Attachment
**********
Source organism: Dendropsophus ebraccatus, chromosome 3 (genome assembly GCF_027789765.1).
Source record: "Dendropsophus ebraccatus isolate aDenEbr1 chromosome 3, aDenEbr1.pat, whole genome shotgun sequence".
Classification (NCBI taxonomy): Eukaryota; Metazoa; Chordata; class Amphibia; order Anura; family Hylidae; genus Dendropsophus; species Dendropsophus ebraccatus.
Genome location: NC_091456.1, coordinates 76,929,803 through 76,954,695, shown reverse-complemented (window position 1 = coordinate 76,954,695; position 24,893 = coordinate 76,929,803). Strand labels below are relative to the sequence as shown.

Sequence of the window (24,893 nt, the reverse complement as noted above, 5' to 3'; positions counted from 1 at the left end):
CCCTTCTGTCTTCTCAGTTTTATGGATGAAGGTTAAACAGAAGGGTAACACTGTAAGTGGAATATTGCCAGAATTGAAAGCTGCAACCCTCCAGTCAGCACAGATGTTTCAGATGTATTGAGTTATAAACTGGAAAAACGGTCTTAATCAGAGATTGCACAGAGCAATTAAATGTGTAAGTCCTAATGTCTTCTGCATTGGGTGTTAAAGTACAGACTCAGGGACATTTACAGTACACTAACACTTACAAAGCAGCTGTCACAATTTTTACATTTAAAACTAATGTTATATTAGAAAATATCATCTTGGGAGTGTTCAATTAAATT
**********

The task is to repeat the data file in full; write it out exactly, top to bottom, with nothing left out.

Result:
Source organism: Dendropsophus ebraccatus, chromosome 3 (genome assembly GCF_027789765.1).
Source record: "Dendropsophus ebraccatus isolate aDenEbr1 chromosome 3, aDenEbr1.pat, whole genome shotgun sequence".
Classification (NCBI taxonomy): Eukaryota; Metazoa; Chordata; class Amphibia; order Anura; family Hylidae; genus Dendropsophus; species Dendropsophus ebraccatus.
Genome location: NC_091456.1, coordinates 76,929,803 through 76,954,695, shown reverse-complemented (window position 1 = coordinate 76,954,695; position 24,893 = coordinate 76,929,803). Strand labels below are relative to the sequence as shown.

Sequence of the window (24,893 nt, the reverse complement as noted above, 5' to 3'; positions counted from 1 at the left end):
CCCTTCTGTCTTCTCAGTTTTATGGATGAAGGTTAAACAGAAGGGTAACACTGTAAGTGGAATATTGCCAGAATTGAAAGCTGCAACCCTCCAGTCAGCACAGATGTTTCAGATGTATTGAGTTATAAACTGGAAAAACGGTCTTAATCAGAGATTGCACAGAGCAATTAAATGTGTAAGTCCTAATGTCTTCTGCATTGGGTGTTAAAGTACAGACTCAGGGACATTTACAGTACACTAACACTTACAAAGCAGCTGTCACAATTTTTACATTTAAAACTAATGTTATATTAGAAAATATCATCTTGGGAGTGTTCAATTAAATT